Directed by Mark Olsen
Reviewed by David Roberts
Theatre Reviews Limited
Despite being second cousins, Ronnie (Jessica Myhr) and Danny (Seth Reich) have had a romantic attraction to one another since childhood and are finally able to confess and consummate their love for one another at the annual family reunion in Philadelphia in January 2009. This is not an easy reunion: Ronnie is married to gambling-addicted Steve with children and second cousin Danny is recently divorced with children. Nonetheless, both star-crossed lovers believe they were “meant to love” each other.
Following this reunion tryst, Ronnie discloses that she has orders to ship out to Iraq, a deployment which will increase her rank and further secure her military career. A full two years later, Ronnie and Danny meet again at the family reunion and things have changed dramatically. Although Danny still expects the relationship with Ronnie to re-ignite, Ronnie has returned with PTSD and she is unable to reach out to her superiors for help. At their first reunion in 2009, Ronnie was the stronger of the two and served as Danny’s counselor and healer. Upon Ronnie’s return from Iraq, her role with Danny is reversed: she becomes the ‘client’ and Danny becomes the ‘therapist.’
Ronnie tries to make Danny understand that as an officer, she simply “cannot be afraid.” She cannot ask for counseling for her PTSD. Soldiers can readily seek and receive physical rehabilitation and re-entry into the military: commissioned officers cannot admit to needing psychological rehabilitation and re-entry.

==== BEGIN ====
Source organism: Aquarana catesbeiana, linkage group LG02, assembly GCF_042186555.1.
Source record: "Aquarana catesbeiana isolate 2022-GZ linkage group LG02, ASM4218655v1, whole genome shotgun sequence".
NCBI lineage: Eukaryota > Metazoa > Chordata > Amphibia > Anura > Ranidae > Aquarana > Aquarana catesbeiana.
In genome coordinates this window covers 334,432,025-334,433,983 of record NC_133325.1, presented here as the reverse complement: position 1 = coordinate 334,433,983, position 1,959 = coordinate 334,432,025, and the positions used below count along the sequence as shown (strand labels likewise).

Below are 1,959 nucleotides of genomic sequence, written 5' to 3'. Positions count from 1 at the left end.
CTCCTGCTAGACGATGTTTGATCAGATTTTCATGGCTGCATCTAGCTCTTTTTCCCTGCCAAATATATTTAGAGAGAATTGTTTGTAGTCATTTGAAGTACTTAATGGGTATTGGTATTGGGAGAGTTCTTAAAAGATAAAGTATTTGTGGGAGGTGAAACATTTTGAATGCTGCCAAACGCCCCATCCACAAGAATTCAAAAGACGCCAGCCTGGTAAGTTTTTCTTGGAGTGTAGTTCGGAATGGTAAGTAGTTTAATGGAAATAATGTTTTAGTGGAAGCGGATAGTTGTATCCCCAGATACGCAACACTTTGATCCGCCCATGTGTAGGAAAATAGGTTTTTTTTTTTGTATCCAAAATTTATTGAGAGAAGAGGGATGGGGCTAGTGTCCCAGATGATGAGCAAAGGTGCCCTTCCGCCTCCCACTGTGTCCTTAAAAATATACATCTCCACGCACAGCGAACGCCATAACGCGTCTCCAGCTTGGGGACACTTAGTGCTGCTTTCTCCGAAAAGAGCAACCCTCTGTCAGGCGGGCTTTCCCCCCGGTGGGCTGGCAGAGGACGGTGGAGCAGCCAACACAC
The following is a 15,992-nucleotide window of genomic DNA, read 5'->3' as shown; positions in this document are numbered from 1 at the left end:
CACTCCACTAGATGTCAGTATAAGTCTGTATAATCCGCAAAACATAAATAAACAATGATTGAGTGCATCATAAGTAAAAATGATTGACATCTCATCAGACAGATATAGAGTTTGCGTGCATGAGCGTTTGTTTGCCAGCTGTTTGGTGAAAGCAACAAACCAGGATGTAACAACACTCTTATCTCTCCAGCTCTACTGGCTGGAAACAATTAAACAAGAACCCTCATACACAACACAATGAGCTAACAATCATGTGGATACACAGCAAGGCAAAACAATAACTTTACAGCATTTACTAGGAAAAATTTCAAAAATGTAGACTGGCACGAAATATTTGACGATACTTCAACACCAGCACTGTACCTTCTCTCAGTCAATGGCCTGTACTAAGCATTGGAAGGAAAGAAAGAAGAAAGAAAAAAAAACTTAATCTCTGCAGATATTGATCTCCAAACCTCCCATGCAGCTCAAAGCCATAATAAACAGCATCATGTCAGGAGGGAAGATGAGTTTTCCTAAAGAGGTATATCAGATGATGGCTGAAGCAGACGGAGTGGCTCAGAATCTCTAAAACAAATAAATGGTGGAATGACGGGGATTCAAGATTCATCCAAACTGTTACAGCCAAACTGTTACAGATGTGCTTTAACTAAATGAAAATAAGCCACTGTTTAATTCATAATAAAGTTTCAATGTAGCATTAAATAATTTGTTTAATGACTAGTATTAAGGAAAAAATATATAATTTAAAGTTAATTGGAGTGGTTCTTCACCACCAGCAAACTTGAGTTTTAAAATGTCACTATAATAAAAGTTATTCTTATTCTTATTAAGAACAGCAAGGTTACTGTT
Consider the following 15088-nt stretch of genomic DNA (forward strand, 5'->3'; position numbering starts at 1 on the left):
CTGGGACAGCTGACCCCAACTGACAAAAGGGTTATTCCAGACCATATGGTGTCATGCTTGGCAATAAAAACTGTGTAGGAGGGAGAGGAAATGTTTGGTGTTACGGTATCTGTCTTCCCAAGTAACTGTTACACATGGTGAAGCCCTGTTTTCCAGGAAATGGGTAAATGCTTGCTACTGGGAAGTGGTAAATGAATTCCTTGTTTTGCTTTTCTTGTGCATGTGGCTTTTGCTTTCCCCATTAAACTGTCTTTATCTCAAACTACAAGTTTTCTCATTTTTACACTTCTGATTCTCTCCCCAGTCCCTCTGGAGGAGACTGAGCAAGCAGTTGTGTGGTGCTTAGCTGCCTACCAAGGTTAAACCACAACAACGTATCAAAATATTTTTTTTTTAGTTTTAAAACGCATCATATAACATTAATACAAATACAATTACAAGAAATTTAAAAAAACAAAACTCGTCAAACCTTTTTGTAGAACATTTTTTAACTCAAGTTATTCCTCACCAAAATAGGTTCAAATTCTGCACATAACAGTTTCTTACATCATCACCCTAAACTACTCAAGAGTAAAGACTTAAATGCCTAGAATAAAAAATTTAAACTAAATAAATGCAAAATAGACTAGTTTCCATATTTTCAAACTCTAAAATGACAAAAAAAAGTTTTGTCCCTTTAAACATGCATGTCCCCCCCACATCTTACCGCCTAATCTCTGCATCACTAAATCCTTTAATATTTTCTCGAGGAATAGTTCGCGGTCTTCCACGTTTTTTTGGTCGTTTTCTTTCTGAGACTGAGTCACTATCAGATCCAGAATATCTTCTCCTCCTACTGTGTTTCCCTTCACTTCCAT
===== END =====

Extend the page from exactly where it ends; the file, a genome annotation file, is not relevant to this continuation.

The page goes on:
Under Mark Olsen’s direction, Jessica Myhr and Seth Reich successfully portray Ronnie and Danny with often disturbing authenticity. These characters have been abused by broken relationships, childhood trauma, and reunion run. As their diminutive names suggest, Veronica and Daniel are not-quite adults who have tried to escape the ravages of growing up. Even their displays of affection and love are stilted and sometimes awkward: these are kids caught in separation-individuation purgatory. Ms. Myhr and Mr. Reich appropriately characterize this ennui and pervasive melancholy. There are times when Mr. Olsen’s direction might be more attentive and the pacing more appropriate to the conflicts and plot.
Ronnie needs to know that Danny “cares about her” and tells him repeatedly that how important that affirmation is to not only the future of their relationship but also to her emotional and psychological health. There is much to learn from the struggle of these convincing characters: respect goes a long way to establish and support a significant relationship. These friends and lovers are different in outlook and core beliefs and their differences provide the kind of moral ambiguity that sweetens dramatic plots. Their struggle for center and clarity is an extended metaphor for all reunion runs, individual, corporate, and political. Too often the race to enter combat recklessly is accompanied by the knowledge that death is likely to result. Yet we forge ahead exercising our humanity and our hubris. Thanks to playwright John Doble for the unsettling yet necessary reminder.